Today, Elkhorn Slough has the highest concentration of otters in all of California — about 100 in total. Hughes says this means that "the hotel is full. The no vacancy light's on. You can't stick one more otter in there if you tried."

That got Hughes wondering: Might the return of all those otters have had an impact on the crabs, and maybe even on the marsh itself? This led him to get in touch with Christine Angelini, who'd been studying wetlands up and down the East Coast for about a decade at that point, examining how crabs destroy their ecosystem through all their nibbling and burrowing.

This was her first time encountering a California marsh. "They're much uglier than the ones on the east coast," Angelini says with a laugh. "The vegetation [out east] is just lush and vast and they're beautiful systems. And you get to a California salt marsh and it's kind of scrubby."

Hughes agrees. "We have out here on the West Coast what we call marsh envy," he says. "But that doesn't mean our California ones aren't important and [are] not worth studying."

The two of them, along with their colleagues, got to work. They set up an experiment involving two kinds of plots that were identical in every way — the amount of sunshine they received, the tides flowing in and out, the crabs ... But there was one key difference.

In one set of plots, the otters were allowed in. "We had plots where sea otters were allowed to forage on the marsh and interact with the crabs and the vegetation," says Angelini. "And then we had experimental cages that would keep the sea otters out, but would allow for movement of the crabs in and out of them. They were like a little otter fence, if you will."

Otters helped bring the marsh back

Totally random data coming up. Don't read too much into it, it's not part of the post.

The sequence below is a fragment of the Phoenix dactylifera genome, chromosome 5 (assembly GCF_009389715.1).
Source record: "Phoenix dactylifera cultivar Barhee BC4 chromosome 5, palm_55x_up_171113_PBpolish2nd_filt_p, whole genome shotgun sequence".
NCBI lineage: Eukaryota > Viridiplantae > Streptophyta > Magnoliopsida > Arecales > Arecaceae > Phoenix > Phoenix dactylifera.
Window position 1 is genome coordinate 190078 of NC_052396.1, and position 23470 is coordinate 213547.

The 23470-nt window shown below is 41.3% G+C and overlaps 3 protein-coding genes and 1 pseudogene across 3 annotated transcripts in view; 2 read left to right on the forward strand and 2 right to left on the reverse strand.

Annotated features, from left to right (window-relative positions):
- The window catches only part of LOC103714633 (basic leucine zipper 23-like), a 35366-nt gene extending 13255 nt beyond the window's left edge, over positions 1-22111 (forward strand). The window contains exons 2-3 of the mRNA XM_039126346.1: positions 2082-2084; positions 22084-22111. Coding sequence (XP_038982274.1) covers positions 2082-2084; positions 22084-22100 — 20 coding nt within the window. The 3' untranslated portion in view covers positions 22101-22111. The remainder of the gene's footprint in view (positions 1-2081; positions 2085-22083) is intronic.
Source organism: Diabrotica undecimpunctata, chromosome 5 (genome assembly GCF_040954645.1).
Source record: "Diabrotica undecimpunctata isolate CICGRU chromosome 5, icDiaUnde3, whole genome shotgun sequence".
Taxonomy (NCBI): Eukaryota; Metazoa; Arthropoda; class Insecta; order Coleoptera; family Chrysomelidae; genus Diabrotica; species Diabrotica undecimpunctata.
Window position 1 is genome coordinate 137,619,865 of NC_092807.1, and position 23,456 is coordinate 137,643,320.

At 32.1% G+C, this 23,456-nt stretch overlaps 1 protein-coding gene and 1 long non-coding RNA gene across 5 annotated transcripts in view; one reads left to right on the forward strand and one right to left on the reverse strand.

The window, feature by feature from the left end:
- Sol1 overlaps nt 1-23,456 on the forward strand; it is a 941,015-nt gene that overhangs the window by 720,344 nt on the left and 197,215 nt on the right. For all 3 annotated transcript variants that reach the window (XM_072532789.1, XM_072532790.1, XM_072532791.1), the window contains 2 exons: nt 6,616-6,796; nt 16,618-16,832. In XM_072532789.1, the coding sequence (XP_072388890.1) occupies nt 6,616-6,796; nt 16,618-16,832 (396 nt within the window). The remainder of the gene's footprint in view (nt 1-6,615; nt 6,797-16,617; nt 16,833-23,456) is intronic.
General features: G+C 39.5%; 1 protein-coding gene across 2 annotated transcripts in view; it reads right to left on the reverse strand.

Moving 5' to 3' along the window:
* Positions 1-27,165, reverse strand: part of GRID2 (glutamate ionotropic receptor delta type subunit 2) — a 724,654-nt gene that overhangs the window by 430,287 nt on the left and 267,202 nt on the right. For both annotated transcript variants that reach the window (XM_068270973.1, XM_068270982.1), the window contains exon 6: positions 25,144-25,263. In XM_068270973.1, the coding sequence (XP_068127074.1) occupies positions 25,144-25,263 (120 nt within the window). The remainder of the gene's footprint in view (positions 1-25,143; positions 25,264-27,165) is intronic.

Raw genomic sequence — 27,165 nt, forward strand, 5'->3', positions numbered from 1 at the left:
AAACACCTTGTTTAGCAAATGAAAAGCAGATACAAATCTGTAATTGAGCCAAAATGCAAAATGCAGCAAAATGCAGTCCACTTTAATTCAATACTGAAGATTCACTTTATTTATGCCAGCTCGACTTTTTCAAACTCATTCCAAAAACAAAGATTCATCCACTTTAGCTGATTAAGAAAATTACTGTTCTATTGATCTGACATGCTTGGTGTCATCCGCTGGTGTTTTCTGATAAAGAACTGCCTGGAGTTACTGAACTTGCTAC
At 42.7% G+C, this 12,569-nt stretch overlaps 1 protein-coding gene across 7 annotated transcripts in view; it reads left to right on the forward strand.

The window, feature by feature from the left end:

They let the experiment run for three full years. The results couldn't be clearer. Without otters, there were more crabs, more of their burrows, and fewer plants — which all contributed to more erosion. But when otters were allowed in, they feasted on the crabs, allowing the marsh to revegetate. Birds and raccoons also ate crabs, but "overwhelmingly, it was the sea otters that were the ones responsible for taking out the crab," says Hughes.

The result, he says, is that "a lot of those burrows started filling in — the marsh banks were becoming solidified to the point where they weren't Swiss cheese and eroding away."

In other words, despite sea level rise, pollution, and stronger tides, the reintroduction of the sea otter helped restore the marsh ecosystem naturally. By the time the study wrapped, the otters were preventing 10 or so inches of salt marsh loss per year.

"My honest reaction was — this could become a classic in the literature," says Lekelia Jenkins, a marine sustainability scientist at Arizona State University who wasn't involved in the study. She says marsh restoration also helps people by reducing flooding. "Suddenly, [sea otters go] from just a cute thing we like to have around to something that can protect our livelihoods and our properties."

Andrew Solow, Senior Scientist Emeritus at the Woods Hole Oceanographic Institution who wasn't part of the research, was similarly convinced by the findings.

"A significant challenge is that factors other than otter abundance that affect erosion are also varying through time," he says. "The authors, who are well aware of this problem, reach their conclusion by multiple lines of analysis."

The many years of field work and analysis paid off, says Angelini.

"The marsh looks like a system that has very little hope," she explains. But the "efforts that have been made over the last several decades to conserve these top predators are paying the dividends for the health of the ecosystem."

It's a situation, she says, where everyone wins — including all those sea otters, their bellies stuffed full of shore crabs.

Copyright 2024 NPR

Ari Daniel
Ari Daniel is a freelance contributor to NPR's Science desk.